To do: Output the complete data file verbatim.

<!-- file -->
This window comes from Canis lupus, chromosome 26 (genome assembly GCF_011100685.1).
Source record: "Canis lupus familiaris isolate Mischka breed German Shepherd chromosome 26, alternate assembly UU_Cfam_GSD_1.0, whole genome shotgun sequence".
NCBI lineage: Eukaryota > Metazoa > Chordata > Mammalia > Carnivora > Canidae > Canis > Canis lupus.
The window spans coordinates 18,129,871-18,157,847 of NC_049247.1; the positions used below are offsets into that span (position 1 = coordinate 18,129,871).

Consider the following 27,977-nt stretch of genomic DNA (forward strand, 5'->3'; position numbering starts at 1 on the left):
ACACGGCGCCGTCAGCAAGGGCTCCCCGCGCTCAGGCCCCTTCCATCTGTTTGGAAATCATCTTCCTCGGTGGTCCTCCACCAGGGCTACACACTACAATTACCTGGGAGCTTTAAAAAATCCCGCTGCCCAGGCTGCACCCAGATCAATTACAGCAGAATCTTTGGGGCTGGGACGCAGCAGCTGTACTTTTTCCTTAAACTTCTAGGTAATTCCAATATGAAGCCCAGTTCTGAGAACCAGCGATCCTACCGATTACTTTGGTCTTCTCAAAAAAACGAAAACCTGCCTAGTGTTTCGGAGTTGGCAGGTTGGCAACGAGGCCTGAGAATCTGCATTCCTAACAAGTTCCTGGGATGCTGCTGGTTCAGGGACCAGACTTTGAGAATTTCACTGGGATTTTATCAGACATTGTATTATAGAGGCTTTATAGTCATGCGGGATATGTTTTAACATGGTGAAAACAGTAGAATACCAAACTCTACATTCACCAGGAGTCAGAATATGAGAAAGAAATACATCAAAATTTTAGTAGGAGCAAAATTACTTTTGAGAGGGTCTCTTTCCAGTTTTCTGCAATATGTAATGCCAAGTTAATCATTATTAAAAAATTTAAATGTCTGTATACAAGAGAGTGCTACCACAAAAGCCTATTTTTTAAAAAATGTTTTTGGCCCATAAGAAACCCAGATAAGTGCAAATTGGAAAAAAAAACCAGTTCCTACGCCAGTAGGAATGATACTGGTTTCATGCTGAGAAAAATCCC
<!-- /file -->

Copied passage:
This window comes from Canis lupus, chromosome 26 (genome assembly GCF_011100685.1).
Source record: "Canis lupus familiaris isolate Mischka breed German Shepherd chromosome 26, alternate assembly UU_Cfam_GSD_1.0, whole genome shotgun sequence".
NCBI lineage: Eukaryota > Metazoa > Chordata > Mammalia > Carnivora > Canidae > Canis > Canis lupus.
The window spans coordinates 18,129,871-18,157,847 of NC_049247.1; the positions used below are offsets into that span (position 1 = coordinate 18,129,871).

Consider the following 27,977-nt stretch of genomic DNA (forward strand, 5'->3'; position numbering starts at 1 on the left):
ACACGGCGCCGTCAGCAAGGGCTCCCCGCGCTCAGGCCCCTTCCATCTGTTTGGAAATCATCTTCCTCGGTGGTCCTCCACCAGGGCTACACACTACAATTACCTGGGAGCTTTAAAAAATCCCGCTGCCCAGGCTGCACCCAGATCAATTACAGCAGAATCTTTGGGGCTGGGACGCAGCAGCTGTACTTTTTCCTTAAACTTCTAGGTAATTCCAATATGAAGCCCAGTTCTGAGAACCAGCGATCCTACCGATTACTTTGGTCTTCTCAAAAAAACGAAAACCTGCCTAGTGTTTCGGAGTTGGCAGGTTGGCAACGAGGCCTGAGAATCTGCATTCCTAACAAGTTCCTGGGATGCTGCTGGTTCAGGGACCAGACTTTGAGAATTTCACTGGGATTTTATCAGACATTGTATTATAGAGGCTTTATAGTCATGCGGGATATGTTTTAACATGGTGAAAACAGTAGAATACCAAACTCTACATTCACCAGGAGTCAGAATATGAGAAAGAAATACATCAAAATTTTAGTAGGAGCAAAATTACTTTTGAGAGGGTCTCTTTCCAGTTTTCTGCAATATGTAATGCCAAGTTAATCATTATTAAAAAATTTAAATGTCTGTATACAAGAGAGTGCTACCACAAAAGCCTATTTTTTAAAAAATGTTTTTGGCCCATAAGAAACCCAGATAAGTGCAAATTGGAAAAAAAAACCAGTTCCTACGCCAGTAGGAATGATACTGGTTTCATGCTGAGAAAAATCCC